In 2010, a few weeks before stepping down as IDF deputy chief of staff, Benny
Gantz told a meeting of the military’s top brass that it was time to get rid of
the carcass stench that was in the air throughout the IDF’s Kirya headquarters.
He was referring to the “Harpaz affair.”
It has taken almost two years,
but come the beginning of July Gantz will finally get what he asked for when
State Comptroller Micha Lindenstrauss is expected to publish the final
On Monday, the High Court of Justice ruled in favor of Col. Erez
Weiner’s request to obtain almost all of the material pertaining to the
so-called Harpaz affair, named for Boaz Harpaz, the alleged forger of the
document that cast the IDF into the whirlwind it has yet to completely emerge
The court’s decision was not surprising.
What was surprising
was Lindenstrauss’s original refusal to give Weiner – who seems to be the main
victim of the pending report – the documents he asked for in order to have a
fair shot at clearing his name.
More telling was Attorney-General Yehuda
Weinstein’s refusal to represent Lindenstrauss at the court hearings and the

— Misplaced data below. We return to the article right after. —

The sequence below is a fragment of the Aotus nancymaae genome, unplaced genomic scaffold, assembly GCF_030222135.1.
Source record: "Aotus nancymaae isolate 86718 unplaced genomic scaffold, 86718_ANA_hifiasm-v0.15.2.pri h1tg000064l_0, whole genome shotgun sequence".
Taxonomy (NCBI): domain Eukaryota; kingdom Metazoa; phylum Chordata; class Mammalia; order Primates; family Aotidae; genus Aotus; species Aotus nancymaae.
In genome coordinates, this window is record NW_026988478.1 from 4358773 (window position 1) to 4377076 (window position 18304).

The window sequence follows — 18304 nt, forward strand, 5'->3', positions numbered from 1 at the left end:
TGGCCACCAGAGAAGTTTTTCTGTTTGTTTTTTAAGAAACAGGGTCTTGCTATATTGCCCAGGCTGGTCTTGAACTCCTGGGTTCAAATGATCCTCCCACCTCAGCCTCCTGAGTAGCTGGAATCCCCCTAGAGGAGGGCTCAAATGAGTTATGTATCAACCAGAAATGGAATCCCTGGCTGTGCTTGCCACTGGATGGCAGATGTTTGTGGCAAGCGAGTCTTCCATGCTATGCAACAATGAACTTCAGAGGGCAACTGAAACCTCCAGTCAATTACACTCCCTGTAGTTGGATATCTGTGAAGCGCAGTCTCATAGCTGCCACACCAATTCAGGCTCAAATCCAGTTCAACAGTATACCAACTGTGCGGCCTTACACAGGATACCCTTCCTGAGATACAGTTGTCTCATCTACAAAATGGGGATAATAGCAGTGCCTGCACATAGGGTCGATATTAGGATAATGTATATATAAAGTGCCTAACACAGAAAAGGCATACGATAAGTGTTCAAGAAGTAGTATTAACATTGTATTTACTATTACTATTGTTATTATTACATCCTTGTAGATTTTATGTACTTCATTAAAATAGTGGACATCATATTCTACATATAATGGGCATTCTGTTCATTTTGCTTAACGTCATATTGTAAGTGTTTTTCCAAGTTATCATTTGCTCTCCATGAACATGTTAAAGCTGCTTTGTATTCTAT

subsequent clash between the two over whether a criminal probe needed to be
opened into the case.
Lindenstrauss believes there should be one;
For Weiner, the next few weeks will be critical as
he writes his response to the draft report issued to those involved – Weiner,
Defense Minister Ehud Barak and former chief of staff Lt.-Gen (res.) Gabi
Ashkenazi – in March.
Weiner was criticized in the draft report, for
example, for the way he handled the document once it was given to him by Harpaz.
He showed it to one of his friends, Col. (res.) Gabi Siboni, in order to consult
with him about what to do – but Siboni ended up leaking it to Channel 2, a move
Weiner was not aware of.
The question is, however, how Lindenstrauss had
expected Weiner to act instead.
Under orders from the chief of staff not
to do anything with the document, but frustrated by the hostility between
Ashkenazi and Barak, Weiner consulted with a friend.
That does not
necessarily mean he conspired to commit a crime.
The main question is
what will happen once the comptroller’s final report comes out. If Weinstein
continues to refuse to open a criminal probe, then the answer is, for the
general public, that the report will probably end up meaning nothing.